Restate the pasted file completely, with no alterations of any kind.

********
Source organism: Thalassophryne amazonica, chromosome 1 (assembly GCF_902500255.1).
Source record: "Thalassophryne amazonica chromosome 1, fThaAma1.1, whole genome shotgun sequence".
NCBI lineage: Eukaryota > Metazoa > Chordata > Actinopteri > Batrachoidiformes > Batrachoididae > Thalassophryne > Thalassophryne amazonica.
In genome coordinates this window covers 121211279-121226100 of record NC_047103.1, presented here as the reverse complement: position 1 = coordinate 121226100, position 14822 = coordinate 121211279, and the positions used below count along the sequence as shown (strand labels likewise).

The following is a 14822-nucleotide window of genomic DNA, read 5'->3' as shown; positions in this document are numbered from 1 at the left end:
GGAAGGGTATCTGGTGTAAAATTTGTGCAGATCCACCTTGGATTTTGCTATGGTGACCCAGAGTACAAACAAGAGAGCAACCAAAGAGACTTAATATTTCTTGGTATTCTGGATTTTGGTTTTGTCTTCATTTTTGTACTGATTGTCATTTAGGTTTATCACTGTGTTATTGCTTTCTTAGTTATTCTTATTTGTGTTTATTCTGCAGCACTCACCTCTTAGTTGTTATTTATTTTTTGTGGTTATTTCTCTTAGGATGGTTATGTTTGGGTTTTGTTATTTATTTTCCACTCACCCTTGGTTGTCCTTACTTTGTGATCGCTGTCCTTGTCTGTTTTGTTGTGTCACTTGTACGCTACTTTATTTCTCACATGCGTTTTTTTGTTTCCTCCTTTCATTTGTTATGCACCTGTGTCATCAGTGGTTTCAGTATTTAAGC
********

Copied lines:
Source organism: Thalassophryne amazonica, chromosome 1 (assembly GCF_902500255.1).
Source record: "Thalassophryne amazonica chromosome 1, fThaAma1.1, whole genome shotgun sequence".
NCBI lineage: Eukaryota > Metazoa > Chordata > Actinopteri > Batrachoidiformes > Batrachoididae > Thalassophryne > Thalassophryne amazonica.
In genome coordinates this window covers 121211279-121226100 of record NC_047103.1, presented here as the reverse complement: position 1 = coordinate 121226100, position 14822 = coordinate 121211279, and the positions used below count along the sequence as shown (strand labels likewise).

The following is a 14822-nucleotide window of genomic DNA, read 5'->3' as shown; positions in this document are numbered from 1 at the left end:
GGAAGGGTATCTGGTGTAAAATTTGTGCAGATCCACCTTGGATTTTGCTATGGTGACCCAGAGTACAAACAAGAGAGCAACCAAAGAGACTTAATATTTCTTGGTATTCTGGATTTTGGTTTTGTCTTCATTTTTGTACTGATTGTCATTTAGGTTTATCACTGTGTTATTGCTTTCTTAGTTATTCTTATTTGTGTTTATTCTGCAGCACTCACCTCTTAGTTGTTATTTATTTTTTGTGGTTATTTCTCTTAGGATGGTTATGTTTGGGTTTTGTTATTTATTTTCCACTCACCCTTGGTTGTCCTTACTTTGTGATCGCTGTCCTTGTCTGTTTTGTTGTGTCACTTGTACGCTACTTTATTTCTCACATGCGTTTTTTTGTTTCCTCCTTTCATTTGTTATGCACCTGTGTCATCAGTGGTTTCAGTATTTAAGC